Carly Smithson voted out despite Simon Cowell’s praise

As Ryan Seacrest went to a commercial Wednesday night, the camera showed Jason Castro standing backstage with four other American Idol 7 finalists. They were waiting to learn their fate, and he was yawning. Apparently, he’s as bored with the show as many people are with it–and with him, but incredibly, he was not eliminated. He wasn’t even at risk.

Instead, Carly Smithson, the season’s most prominent ringer (although every remaining contestant is someone who’s had experience in the music industry or on TV), left the competition in what doesn’t quite qualify as a shocking elimination, but was still surprising.

She was joined in the bottom two by Syesha Mercado, even though both were praised for their performances of Andrew Lloyd Webber music Tuesday night. Randy Jackson said, “I am shocked. It must be a bit of a popularity week in the vote, Ryan; those two sang really good last night.” Simon Cowell apologized for praising her performance Tuesday, joking that the public decided to vote against her because he liked her.

Somehow, Brooke’s screw-up didn’t hurt her, as she wasn’t in the bottom two, nor was Jason, whose performance of “Memory” was something everyone wants to forget.

Surprisingly, man not eaten alive on Eaten Alive

Eaten Alive

Discovery Channel’s happy family holiday special Eaten Alive aired Sunday, rewarding viewers for their two full hours of viewing by ensuring that they spent quality time in the company of others instead of wasting that time doing something else that might not have been as satisfying, such as buying things that have labels which accurately reflect their contents.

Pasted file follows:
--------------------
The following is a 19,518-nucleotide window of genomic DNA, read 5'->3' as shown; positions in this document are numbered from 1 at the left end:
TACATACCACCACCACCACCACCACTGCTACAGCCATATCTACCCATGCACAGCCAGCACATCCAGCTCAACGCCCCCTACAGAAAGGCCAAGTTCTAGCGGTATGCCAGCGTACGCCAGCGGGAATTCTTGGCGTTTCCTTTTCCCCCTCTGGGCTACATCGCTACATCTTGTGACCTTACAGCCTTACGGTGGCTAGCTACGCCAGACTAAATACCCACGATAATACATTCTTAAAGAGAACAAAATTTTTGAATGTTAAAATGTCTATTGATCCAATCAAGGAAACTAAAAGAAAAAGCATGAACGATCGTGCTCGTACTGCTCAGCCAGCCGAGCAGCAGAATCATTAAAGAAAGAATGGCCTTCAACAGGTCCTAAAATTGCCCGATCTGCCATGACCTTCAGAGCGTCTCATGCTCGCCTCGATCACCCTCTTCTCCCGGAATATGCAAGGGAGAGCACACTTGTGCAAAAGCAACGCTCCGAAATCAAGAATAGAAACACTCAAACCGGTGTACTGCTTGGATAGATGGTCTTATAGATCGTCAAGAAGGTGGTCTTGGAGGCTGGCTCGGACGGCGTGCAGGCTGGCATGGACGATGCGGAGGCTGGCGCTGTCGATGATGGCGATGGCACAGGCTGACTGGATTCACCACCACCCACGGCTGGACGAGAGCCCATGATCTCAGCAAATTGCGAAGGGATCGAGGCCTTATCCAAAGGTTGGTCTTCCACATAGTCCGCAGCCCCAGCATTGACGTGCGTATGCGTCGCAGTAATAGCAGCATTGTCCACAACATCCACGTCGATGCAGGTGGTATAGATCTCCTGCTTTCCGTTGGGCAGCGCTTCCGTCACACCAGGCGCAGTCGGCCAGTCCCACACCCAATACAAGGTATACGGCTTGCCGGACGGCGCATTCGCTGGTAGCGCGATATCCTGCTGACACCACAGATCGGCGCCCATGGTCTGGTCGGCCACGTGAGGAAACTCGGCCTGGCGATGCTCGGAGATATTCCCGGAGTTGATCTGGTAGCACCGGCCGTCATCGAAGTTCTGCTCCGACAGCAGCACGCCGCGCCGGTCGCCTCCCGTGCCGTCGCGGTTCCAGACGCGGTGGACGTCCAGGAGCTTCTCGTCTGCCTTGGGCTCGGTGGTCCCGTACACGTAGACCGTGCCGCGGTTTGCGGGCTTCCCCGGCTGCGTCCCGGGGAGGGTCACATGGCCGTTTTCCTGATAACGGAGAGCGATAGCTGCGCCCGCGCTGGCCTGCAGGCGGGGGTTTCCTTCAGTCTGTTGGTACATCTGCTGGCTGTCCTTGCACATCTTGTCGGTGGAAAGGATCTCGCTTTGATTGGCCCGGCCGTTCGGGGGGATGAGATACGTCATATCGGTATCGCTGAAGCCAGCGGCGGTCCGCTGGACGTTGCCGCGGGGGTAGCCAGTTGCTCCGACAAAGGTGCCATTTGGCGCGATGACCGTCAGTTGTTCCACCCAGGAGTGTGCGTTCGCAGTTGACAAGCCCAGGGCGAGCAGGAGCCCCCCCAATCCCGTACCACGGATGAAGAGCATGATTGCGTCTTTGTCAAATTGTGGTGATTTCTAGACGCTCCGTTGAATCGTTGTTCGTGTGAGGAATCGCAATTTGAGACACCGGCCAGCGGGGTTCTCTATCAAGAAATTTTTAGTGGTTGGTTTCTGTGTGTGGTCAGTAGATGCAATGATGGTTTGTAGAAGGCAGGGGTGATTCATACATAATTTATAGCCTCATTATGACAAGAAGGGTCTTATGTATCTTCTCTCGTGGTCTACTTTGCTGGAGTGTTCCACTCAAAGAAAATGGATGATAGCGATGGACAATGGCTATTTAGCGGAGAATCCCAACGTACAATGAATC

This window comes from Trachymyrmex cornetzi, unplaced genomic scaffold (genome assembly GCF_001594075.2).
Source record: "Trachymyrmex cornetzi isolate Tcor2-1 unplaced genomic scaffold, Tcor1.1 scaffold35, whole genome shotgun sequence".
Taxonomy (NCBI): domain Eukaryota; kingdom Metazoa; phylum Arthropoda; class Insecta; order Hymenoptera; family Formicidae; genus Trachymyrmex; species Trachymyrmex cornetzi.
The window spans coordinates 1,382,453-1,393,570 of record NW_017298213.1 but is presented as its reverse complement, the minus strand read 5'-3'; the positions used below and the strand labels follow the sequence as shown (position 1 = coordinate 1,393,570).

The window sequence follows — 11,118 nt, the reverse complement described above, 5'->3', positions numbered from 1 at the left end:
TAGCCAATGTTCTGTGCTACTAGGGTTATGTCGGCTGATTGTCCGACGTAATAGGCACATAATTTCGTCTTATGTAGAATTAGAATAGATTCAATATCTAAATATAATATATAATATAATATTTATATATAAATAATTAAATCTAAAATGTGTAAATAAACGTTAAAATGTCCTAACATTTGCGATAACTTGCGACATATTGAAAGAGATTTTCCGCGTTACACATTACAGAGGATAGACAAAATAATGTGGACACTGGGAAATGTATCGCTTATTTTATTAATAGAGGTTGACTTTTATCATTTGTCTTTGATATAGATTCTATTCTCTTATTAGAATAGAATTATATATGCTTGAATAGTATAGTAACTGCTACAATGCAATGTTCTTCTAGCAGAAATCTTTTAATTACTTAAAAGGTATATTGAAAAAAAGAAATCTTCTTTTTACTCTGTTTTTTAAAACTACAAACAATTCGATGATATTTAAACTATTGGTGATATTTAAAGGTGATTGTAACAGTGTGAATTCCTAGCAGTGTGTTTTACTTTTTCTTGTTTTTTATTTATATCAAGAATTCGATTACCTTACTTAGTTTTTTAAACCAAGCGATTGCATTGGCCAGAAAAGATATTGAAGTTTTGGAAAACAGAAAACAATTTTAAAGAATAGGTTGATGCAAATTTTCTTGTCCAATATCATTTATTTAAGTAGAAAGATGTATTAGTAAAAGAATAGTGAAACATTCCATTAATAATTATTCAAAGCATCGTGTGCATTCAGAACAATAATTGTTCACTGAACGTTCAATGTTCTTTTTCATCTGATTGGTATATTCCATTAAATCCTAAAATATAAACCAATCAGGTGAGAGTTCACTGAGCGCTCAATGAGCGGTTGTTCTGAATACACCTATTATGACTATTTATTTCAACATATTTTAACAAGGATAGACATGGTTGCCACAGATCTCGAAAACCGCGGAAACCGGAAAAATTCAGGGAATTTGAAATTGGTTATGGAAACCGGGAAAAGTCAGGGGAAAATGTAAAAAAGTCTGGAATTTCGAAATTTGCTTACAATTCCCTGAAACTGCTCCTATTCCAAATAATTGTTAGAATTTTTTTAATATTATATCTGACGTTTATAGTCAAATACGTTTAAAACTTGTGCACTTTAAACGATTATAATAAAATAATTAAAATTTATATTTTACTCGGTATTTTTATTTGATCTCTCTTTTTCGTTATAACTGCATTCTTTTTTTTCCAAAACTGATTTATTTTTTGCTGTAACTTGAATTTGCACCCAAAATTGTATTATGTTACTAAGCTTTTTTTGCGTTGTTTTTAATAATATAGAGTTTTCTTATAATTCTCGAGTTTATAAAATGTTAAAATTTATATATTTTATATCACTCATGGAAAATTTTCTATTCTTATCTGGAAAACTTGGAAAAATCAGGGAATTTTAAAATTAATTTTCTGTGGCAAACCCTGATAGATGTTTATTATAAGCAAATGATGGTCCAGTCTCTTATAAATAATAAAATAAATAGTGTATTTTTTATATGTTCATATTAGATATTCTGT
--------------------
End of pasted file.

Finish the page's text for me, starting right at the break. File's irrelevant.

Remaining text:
Winter 2015 reality TV debut schedule

winter 2015 reality TV schedule

Mark your calendars with all these upcoming reality TV show debuts, including Celebrity Apprentice, The Bachelor, and another season of MasterChef Junior, all of which kick off in early January.

There are also 20+ shows debuting in December--including the one-off return of The Sing Off. No winter break for reality TV.

about the writer

Andy Dehnart is a journalist who has covered reality television for more than 15 years and created reality blurred in 2000. A member of the Television Critics Association, his writing and criticism about television, culture, and media has appeared on NPR and in Playboy, Buzzfeed, and many other publications. Andy, 36, also directs the journalism program at Stetson University in Florida, where he teaches creative nonfiction and journalism. He has an M.F.A. in nonfiction writing and literature from Bennington College. More about reality blurred and Andy.